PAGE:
In the study of Beissert et al. the subjects randomized to the AZA group had significant higher elevated liver enzymes than the mycofenolaat group; the number of subjects having elevated liver enzymes was comparable (Table 7).

Adverse events that occurred during AZA treatment compared to betamethasone treatment are shown in Table 30. There were statistically significant (Fisher exact < 0.05) more AE’s related to corticosteroid use (acne, striae, Cushingoid features, weight gain, rise in blood pressure) in the group B. However, there was no difference in the other AE’s. Adverse events that occurred during AZA treatment compared to CYC are shown in Table 38.

Autorisatiedatum en geldigheid

Laatst beoordeeld : 22-06-2010

Laatst geautoriseerd : 22-06-2010

A guideline can only be leading, if it is maintained on a continuous base, with systematic monitoring of medical scientific literature as well as regular contributions from clinical practice. In case of important developments, it can be decided that the complete working group shall meet to propose amendments, which will be distributed among the various professional groups. A revision will be planned at least every five years.

Initiatief en autorisatie

Initiatief : Nederlandse Vereniging voor Dermatologie en Venerologie

Geautoriseerd door:
  • Nederlandse Vereniging van Ziekenhuisapothekers

Doel en doelgroep


A guideline is a document with recommendations to support patient care in daily practice. The guideline is based on results of scientific research and subsequent formation of opinion, aimed at deciding on the appropriate medical intervention. A guideline and the documents derived from it, give recommendations for the treatment of patients, including psychosocial care and patient information.


Intended users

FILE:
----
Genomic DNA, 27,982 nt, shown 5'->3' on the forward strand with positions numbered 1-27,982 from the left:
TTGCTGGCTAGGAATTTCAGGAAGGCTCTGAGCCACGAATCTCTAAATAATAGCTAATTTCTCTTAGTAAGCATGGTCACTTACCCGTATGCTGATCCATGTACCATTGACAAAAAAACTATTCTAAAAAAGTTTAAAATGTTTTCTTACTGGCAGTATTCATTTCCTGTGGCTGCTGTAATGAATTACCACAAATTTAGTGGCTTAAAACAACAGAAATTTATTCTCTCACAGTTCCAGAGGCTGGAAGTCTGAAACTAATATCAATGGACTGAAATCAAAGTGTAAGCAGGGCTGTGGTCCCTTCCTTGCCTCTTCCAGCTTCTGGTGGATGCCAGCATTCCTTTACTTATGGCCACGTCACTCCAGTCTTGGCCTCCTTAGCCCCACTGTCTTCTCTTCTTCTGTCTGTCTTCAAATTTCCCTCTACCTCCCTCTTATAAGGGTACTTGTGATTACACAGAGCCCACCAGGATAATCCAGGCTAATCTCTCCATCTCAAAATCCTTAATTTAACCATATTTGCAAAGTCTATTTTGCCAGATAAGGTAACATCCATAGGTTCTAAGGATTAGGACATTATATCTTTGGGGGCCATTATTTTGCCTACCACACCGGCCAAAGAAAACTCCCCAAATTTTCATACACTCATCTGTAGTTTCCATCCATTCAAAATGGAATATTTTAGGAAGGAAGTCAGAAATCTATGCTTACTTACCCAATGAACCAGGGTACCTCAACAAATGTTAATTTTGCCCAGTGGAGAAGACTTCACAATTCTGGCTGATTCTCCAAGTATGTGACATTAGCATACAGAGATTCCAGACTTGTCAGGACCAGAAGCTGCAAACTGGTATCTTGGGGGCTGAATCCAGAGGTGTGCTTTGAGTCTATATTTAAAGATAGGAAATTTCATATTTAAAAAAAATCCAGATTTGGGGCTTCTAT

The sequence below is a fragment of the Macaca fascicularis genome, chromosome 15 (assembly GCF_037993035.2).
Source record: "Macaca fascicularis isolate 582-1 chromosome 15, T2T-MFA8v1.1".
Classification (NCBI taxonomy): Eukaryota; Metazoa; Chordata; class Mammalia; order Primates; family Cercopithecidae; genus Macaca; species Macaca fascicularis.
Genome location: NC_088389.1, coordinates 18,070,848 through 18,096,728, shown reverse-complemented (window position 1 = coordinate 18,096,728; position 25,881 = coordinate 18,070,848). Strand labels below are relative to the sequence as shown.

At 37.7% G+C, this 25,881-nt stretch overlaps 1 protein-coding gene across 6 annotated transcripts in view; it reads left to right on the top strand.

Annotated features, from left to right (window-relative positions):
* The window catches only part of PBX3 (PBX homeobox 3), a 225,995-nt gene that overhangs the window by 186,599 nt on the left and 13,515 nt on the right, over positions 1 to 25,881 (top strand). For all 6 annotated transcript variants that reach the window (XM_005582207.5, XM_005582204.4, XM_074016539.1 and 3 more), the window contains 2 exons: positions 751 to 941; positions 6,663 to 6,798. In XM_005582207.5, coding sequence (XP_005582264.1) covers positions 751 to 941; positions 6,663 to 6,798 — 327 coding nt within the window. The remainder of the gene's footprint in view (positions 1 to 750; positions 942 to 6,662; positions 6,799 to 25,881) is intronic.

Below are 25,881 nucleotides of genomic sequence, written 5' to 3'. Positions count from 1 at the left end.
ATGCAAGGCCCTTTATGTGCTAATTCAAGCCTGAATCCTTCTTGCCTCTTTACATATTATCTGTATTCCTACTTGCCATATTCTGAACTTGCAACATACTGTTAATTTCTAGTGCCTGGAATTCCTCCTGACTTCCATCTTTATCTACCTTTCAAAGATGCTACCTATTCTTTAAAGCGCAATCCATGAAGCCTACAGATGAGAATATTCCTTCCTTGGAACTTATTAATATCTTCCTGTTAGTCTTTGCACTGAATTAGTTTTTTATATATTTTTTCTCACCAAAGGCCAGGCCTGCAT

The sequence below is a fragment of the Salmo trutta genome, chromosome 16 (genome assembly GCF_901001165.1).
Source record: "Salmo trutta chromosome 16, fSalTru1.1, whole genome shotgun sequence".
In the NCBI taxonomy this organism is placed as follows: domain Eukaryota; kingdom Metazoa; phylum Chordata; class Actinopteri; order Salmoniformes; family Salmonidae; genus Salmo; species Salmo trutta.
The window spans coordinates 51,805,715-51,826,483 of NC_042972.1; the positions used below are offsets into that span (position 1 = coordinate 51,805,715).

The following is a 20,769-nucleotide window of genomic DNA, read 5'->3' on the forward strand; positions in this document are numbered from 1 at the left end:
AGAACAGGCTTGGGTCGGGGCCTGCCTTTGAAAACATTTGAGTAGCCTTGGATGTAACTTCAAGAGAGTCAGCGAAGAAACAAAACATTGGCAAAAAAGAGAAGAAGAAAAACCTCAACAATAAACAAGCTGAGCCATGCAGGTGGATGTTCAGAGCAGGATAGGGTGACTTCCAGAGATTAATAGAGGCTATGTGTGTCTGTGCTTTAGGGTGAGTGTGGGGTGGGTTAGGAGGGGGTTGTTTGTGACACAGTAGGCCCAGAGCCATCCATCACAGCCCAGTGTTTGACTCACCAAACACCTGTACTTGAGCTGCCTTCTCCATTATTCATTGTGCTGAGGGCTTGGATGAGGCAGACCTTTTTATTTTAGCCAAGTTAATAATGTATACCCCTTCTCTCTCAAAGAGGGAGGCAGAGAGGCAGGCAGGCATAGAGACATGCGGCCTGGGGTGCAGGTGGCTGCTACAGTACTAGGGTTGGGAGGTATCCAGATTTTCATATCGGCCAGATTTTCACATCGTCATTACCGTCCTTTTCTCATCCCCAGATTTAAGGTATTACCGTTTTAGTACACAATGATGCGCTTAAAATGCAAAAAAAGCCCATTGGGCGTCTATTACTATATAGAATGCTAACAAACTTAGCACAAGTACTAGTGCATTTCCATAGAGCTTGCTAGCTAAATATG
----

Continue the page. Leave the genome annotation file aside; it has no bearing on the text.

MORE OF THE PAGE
The guideline is intended for members of the medical and paramedical professional group, including: dermatologists, general practitioners, pharmacists and dermatology nurses, nurse practitioners and physician assistants. A text derived from the guideline is available for patients.

Samenstelling werkgroep

A working group was appointed for the development of the guideline. This group consisted of dermatologists, pharmacists and a general practitioner from Lareb (the Dutch pharmacovigilance centre). During the formation of the group, the geographical distribution of its members was taken into account as well as a balanced representation of academic and non-academic employment . The members of the working group have acted independently and not a single member received any favour aimed at influencing the guidelines.


J.G. (Jan Gerrit) van der Schroeff, MD, PhD

Dermatologist, Chairman working group

J.J.E. (Jannes) van Everdingen, MD, PhD

Director NVDV

M. E. (Mandy) Schram, MD

PhD candidate and resident Dermatology

P. (Pieter) van der Valk, MD,PhD


W.R. (William) Faber MD. PhD, FRCP


A.Y. (Amber) Goedkoop, MD, PhD


R.J. (Rinke) Borgonjen, MD

PhD candidate

A. (Annemieke) Horikx, PharmD

Pharmacist KNMP

E.P. (Eugène) van Puijenbroek, MD

General practitioner Lareb

R.I.F. (Rutger) van der Waal, MD, PhD


A. (Annemieke) Floor, PharmD


W. (Wouter) Goldtschmidt, MD, PhD


E.L. (Noortje) Swart PhD

Clinical pharmacist

Ph. I. (Phyllis) Spuls, MD, PhD



List of conflicts of interest

None reported